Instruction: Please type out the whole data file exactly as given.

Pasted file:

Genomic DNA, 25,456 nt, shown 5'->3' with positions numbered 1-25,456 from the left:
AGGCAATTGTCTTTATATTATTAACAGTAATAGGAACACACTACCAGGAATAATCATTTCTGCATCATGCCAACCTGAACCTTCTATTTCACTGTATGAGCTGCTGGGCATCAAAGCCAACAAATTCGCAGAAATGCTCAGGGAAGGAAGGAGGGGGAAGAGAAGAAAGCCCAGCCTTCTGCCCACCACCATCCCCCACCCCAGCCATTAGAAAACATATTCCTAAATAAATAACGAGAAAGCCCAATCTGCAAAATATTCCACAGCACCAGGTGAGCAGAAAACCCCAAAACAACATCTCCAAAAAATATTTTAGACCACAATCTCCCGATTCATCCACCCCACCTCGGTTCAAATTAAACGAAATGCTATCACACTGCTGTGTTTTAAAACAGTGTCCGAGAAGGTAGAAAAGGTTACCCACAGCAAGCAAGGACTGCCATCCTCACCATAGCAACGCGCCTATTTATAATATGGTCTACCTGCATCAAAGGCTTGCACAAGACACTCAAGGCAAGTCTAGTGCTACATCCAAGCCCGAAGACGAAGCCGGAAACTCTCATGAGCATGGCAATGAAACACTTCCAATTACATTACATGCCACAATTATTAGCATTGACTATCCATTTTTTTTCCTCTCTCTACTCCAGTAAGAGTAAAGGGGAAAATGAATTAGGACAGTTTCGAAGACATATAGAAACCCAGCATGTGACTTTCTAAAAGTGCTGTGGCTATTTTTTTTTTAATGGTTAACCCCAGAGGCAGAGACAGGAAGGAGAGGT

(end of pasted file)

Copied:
Genomic DNA, 25,456 nt, shown 5'->3' with positions numbered 1-25,456 from the left:
AGGCAATTGTCTTTATATTATTAACAGTAATAGGAACACACTACCAGGAATAATCATTTCTGCATCATGCCAACCTGAACCTTCTATTTCACTGTATGAGCTGCTGGGCATCAAAGCCAACAAATTCGCAGAAATGCTCAGGGAAGGAAGGAGGGGGAAGAGAAGAAAGCCCAGCCTTCTGCCCACCACCATCCCCCACCCCAGCCATTAGAAAACATATTCCTAAATAAATAACGAGAAAGCCCAATCTGCAAAATATTCCACAGCACCAGGTGAGCAGAAAACCCCAAAACAACATCTCCAAAAAATATTTTAGACCACAATCTCCCGATTCATCCACCCCACCTCGGTTCAAATTAAACGAAATGCTATCACACTGCTGTGTTTTAAAACAGTGTCCGAGAAGGTAGAAAAGGTTACCCACAGCAAGCAAGGACTGCCATCCTCACCATAGCAACGCGCCTATTTATAATATGGTCTACCTGCATCAAAGGCTTGCACAAGACACTCAAGGCAAGTCTAGTGCTACATCCAAGCCCGAAGACGAAGCCGGAAACTCTCATGAGCATGGCAATGAAACACTTCCAATTACATTACATGCCACAATTATTAGCATTGACTATCCATTTTTTTTCCTCTCTCTACTCCAGTAAGAGTAAAGGGGAAAATGAATTAGGACAGTTTCGAAGACATATAGAAACCCAGCATGTGACTTTCTAAAAGTGCTGTGGCTATTTTTTTTTTAATGGTTAACCCCAGAGGCAGAGACAGGAAGGAGAGGT